Consequently the situation has dragged on for 14 years without a satisfactory solution. Furthermore, several key players in the drama have become fed up and legal action initiated from at least three of the parties against each other.
Jochen Knie has filed a notice for compensation against the Ayuntamiento de Ronda to the value of 6.4 million Euros for breach of contract, a lady who sold a property to Jochen Knie in return for having her home rebuilt has initiated legal action against the Casa del Rey Moro for restitution, and now the Ayuntamiento is starting proceedings to have the palace expropriated ostensibly due to damage caused from neglect by the owner.
As if that wasn’t enough, the Policia Local are considering charges against Jochen Knie for breach of the peace and hanging his banner without permission, whilst Jochen Knie has denounced the Policia Local, Rafael Lara, and Antonio Marín Lara through the Policia Nacional for wrongful arrest and other allegations after the public dispute that occurred on Saturday 27th March 2010.
Ronda Suffers the Consequences of the Dispute
Altogether the recent events are a terrible shame and bring Ronda into disrepute, made worse when sensationalist local newspapers allow themselves to be used by the various parties for political point scoring. Foreign visitors to Ronda who have been interviewed by Ronda Today report reading about the dispute in a prominent local English newspaper and despairing that the Casa del Rey Moro was in imminent danger of collapsing. In fact this is far from the truth as attested by architects and engineers who are familiar with the building.
In a recent statement by the mayor of Ronda to a journalist from El Pais, Antonio Marín Lara extended an olive branch to Jochen Knie describing him as a good business person and offering to reduce council fees for presenting his building consent application to just 5% of normal fees.
New Zoning for the Casa del Rey Moro
At the current time, it is still not possible for the hotel project to go ahead because the current zoning plan lists the Casa del Rey Moro is a cultural monument, though in fact the only parts of the property that have a high level of protection are the garden and mine, the palace itself is a relatively recent structure with the main building and towers being constructed in the early 20th century. The palace itself is listed as a category B protected building of Grade 1 and 2 which is not especially high and does allow for renovations, but currently does not allow for a hotel to be constructed.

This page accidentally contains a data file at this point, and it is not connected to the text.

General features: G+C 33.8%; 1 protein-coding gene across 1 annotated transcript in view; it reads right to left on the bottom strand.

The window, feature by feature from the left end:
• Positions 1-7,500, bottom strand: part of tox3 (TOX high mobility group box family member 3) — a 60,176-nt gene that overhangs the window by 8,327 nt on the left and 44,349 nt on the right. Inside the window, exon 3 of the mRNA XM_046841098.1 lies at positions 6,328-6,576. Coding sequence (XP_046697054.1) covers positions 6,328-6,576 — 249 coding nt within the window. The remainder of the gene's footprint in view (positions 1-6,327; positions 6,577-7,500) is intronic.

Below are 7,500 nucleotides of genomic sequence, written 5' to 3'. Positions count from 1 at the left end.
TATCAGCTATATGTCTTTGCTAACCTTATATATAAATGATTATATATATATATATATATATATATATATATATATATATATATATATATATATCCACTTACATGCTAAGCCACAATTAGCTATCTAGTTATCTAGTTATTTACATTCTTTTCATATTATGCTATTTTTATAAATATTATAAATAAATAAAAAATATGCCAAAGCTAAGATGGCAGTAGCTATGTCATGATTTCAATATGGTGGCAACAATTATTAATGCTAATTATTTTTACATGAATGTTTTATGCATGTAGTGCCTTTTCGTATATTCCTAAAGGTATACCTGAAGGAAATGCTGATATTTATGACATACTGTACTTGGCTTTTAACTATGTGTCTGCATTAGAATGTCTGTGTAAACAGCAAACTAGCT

The (hopefully) soon to be approved zoning plan for Ronda changes its designation to “turistico” which would allow the building of a hotel, of course abiding by the restrictions placed on all construction within a culturally and historically important area that requires the exterior of a building to be protected without insensitive changes. Quite simply this means in the case of the Casa del Rey Moro that all existing windows, doors, special architectural embellishments, the towers, the colour etc must remain the same after renovation.
Jochen Knie confirmed to Ronda Today that his architects are aware of the restrictions and would not be building a UFO as has been described by the mayor in recent press interviews, you can see for yourself what the architects envisage by watching the YouTube video alongside this paragraph.
What then is the future of the Casa del Rey Moro? Legal advisors tell Ronda Today that the mayor’s expropriation claim is unlikely to succeed because the building is not in a sufficiently degraded state for the courts to award expropriation, though they may require the owner to shore up certain parts of the building. Furthermore, several PSOE and PP activists in Ronda have expressed the opinion the mayor is simply playing politics by appearing to act in the interests of Rondeños, many of whom would prefer to see the palace restored as a museum for the benefit of the city.
Architects in Ronda have also expressed the opinion that the new zoning plan will soon be approved making it permissible for Jochen Knie to continue with his hotel project, albeit 14 years late, and barring delays could see construction start within the next 2-3 years. Knie’s compensation claim is progressing very slowly and likely won’t be settled for another 10 years or more, by which time a new mayor will most likely have to deal with the findings.
In addition, Knie has confirmed to Ronda Today that the dispute with the former owner of a property purchased by Knie is close to reaching a satisfactory conclusion.
It seems then that in fact there is no story to report, yet Knie and the mayor have both gone on the offensive over a situation that probably needn’t have occurred, politics as usual is the winner, whilst ordinary Rondeños sit back scratching their heads wondering what all the fuss is. Strategically, Knie’s actions can’t be considered any other way than as a publicity stunt to draw attention to his project, whist the Policia Local’s actions in entering the property and arresting Knie have been described by at least one local lawyer as unwise and possibly in contravention of Spanish and EU law.
Ronda Today hopes the issue of what to do with the Casa del Rey Moro reaches a speedy conclusion, because this certainly isn’t good for Ronda in the public eye, and has the potential to affect the efforts of the Office of Tourism as they compete with larger cities for a shrinking slice of the tourism Euro.